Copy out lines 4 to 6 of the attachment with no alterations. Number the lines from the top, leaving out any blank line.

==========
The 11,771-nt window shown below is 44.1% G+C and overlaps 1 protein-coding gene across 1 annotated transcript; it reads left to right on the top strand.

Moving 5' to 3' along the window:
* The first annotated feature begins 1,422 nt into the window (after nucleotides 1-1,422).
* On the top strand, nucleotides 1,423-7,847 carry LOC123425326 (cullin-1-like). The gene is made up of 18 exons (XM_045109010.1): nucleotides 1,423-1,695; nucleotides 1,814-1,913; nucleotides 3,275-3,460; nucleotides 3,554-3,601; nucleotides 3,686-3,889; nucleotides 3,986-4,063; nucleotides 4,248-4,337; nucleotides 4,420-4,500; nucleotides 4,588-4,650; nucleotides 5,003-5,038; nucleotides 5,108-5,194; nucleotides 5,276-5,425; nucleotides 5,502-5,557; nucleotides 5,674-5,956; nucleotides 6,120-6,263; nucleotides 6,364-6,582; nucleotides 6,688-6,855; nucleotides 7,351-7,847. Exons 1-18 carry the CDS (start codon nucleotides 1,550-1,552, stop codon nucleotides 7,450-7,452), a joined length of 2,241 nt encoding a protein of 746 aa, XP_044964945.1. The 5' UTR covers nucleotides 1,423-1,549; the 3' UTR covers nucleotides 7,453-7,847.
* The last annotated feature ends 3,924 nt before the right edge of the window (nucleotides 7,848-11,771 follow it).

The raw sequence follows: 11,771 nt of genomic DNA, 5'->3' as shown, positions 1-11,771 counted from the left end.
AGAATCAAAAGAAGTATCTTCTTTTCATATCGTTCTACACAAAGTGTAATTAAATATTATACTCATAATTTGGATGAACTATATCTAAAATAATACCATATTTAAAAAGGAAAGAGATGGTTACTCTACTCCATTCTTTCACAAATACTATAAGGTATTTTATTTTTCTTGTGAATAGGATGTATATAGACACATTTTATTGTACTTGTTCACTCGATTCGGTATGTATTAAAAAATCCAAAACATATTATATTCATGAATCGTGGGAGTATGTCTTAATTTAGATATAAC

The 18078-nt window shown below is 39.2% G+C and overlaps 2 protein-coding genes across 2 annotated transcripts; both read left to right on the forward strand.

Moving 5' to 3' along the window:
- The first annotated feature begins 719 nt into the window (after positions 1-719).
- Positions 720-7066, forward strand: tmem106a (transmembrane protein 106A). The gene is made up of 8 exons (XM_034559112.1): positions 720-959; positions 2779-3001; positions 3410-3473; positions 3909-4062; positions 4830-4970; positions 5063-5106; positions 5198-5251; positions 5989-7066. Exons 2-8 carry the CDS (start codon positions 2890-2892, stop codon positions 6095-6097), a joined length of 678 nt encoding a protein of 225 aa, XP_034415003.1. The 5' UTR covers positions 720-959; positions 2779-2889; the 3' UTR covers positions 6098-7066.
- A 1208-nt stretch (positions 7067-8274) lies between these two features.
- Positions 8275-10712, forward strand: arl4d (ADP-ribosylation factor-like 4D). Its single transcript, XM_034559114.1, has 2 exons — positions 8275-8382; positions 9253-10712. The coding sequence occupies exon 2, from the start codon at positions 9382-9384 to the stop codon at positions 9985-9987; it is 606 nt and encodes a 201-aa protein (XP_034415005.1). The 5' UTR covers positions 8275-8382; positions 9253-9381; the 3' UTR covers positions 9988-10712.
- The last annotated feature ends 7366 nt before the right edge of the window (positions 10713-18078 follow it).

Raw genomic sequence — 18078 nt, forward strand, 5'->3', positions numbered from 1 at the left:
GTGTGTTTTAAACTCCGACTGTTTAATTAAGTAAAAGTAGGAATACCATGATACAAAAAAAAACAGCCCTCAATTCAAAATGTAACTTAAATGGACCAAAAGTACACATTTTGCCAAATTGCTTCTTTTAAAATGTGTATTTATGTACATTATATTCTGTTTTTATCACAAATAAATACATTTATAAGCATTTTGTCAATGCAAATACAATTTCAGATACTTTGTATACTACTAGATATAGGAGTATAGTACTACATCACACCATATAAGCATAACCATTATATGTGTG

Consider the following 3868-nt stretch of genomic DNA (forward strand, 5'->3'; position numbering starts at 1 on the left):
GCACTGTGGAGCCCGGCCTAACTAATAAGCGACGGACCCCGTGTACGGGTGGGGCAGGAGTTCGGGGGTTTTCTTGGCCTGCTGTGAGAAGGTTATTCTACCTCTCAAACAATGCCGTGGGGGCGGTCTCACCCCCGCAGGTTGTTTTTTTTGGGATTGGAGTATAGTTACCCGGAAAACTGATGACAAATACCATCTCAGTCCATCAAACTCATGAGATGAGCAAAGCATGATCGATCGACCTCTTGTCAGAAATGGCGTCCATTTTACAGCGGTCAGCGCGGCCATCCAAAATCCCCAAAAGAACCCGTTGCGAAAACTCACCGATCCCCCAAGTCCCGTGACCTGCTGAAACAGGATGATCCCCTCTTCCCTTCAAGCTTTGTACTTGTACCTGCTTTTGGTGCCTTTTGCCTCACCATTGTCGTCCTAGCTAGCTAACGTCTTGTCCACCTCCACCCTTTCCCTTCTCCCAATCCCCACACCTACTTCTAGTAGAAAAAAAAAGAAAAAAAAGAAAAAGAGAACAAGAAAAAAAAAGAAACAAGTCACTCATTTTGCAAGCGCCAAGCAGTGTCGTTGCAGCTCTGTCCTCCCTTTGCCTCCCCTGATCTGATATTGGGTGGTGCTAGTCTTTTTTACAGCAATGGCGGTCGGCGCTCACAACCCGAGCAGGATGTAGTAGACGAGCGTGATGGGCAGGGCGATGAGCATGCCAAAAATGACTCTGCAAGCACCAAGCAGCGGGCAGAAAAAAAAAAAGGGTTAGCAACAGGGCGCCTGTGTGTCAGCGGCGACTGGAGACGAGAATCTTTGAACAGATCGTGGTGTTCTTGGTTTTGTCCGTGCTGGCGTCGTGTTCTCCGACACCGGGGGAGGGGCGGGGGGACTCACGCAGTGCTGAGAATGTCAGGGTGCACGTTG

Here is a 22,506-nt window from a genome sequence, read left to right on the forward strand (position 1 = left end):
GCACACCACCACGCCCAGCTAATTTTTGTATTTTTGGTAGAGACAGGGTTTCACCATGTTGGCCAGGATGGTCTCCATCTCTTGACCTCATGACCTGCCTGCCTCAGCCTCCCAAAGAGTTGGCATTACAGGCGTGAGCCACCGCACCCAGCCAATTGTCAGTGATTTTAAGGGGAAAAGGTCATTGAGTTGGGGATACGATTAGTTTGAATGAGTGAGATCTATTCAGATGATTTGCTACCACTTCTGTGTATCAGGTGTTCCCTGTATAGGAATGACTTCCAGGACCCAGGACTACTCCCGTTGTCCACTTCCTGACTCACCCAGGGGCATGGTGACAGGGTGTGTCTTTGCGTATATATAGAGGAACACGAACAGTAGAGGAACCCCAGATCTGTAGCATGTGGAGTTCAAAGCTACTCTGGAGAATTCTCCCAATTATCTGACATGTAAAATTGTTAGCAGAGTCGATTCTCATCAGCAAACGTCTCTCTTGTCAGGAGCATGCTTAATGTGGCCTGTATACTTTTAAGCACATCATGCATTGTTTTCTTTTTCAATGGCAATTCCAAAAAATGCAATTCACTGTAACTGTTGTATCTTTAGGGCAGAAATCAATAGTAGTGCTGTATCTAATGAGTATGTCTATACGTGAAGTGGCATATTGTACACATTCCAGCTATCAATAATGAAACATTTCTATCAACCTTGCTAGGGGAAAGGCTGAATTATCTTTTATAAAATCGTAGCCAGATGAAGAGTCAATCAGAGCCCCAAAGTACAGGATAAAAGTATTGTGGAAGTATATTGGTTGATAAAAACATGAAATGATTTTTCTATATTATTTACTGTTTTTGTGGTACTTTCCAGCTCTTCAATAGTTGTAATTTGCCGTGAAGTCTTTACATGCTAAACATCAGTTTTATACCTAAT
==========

* On the top strand, nucleotides 1,423-7,847 carry LOC123425326 (cullin-1-like). The gene is made up of 18 exons (XM_045109010.1): nucleotides 1,423-1,695; nucleotides 1,814-1,913; nucleotides 3,275-3,460; nucleotides 3,554-3,601; nucleotides 3,686-3,889; nucleotides 3,986-4,063; nucleotides 4,248-4,337; nucleotides 4,420-4,500; nucleotides 4,588-4,650; nucleotides 5,003-5,038; nucleotides 5,108-5,194; nucleotides 5,276-5,425; nucleotides 5,502-5,557; nucleotides 5,674-5,956; nucleotides 6,120-6,263; nucleotides 6,364-6,582; nucleotides 6,688-6,855; nucleotides 7,351-7,847. Exons 1-18 carry the CDS (start codon nucleotides 1,550-1,552, stop codon nucleotides 7,450-7,452), a joined length of 2,241 nt encoding a protein of 746 aa, XP_044964945.1. The 5' UTR covers nucleotides 1,423-1,549; the 3' UTR covers nucleotides 7,453-7,847.
* The last annotated feature ends 3,924 nt before the right edge of the window (nucleotides 7,848-11,771 follow it).

The raw sequence follows: 11,771 nt of genomic DNA, 5'->3' as shown, positions 1-11,771 counted from the left end.